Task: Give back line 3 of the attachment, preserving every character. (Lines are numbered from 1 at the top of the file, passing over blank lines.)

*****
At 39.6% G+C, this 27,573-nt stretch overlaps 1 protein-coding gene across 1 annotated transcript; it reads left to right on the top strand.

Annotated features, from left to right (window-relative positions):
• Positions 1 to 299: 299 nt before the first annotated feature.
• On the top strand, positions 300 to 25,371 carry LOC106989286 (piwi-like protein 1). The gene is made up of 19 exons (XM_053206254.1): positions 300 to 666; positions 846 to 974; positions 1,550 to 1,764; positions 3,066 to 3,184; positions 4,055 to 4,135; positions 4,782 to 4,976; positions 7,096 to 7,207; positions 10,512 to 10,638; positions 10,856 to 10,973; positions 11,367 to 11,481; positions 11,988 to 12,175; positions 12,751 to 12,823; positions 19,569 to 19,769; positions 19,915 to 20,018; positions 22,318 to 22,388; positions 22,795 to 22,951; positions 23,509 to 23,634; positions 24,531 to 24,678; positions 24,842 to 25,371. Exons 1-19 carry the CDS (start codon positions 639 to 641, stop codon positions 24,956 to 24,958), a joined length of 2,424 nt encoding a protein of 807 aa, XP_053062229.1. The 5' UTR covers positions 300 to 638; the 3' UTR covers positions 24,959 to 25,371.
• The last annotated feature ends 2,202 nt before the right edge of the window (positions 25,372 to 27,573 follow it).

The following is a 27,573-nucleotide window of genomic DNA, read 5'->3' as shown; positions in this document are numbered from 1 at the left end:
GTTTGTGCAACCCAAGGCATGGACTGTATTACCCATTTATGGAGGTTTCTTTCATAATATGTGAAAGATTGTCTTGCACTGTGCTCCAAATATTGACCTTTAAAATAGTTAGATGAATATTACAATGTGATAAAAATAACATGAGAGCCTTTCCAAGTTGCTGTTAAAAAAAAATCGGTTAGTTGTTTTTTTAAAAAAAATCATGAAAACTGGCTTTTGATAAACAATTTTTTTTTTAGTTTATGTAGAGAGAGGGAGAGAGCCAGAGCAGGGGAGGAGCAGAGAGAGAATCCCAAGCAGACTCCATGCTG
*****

• Positions 1 to 299: 299 nt before the first annotated feature.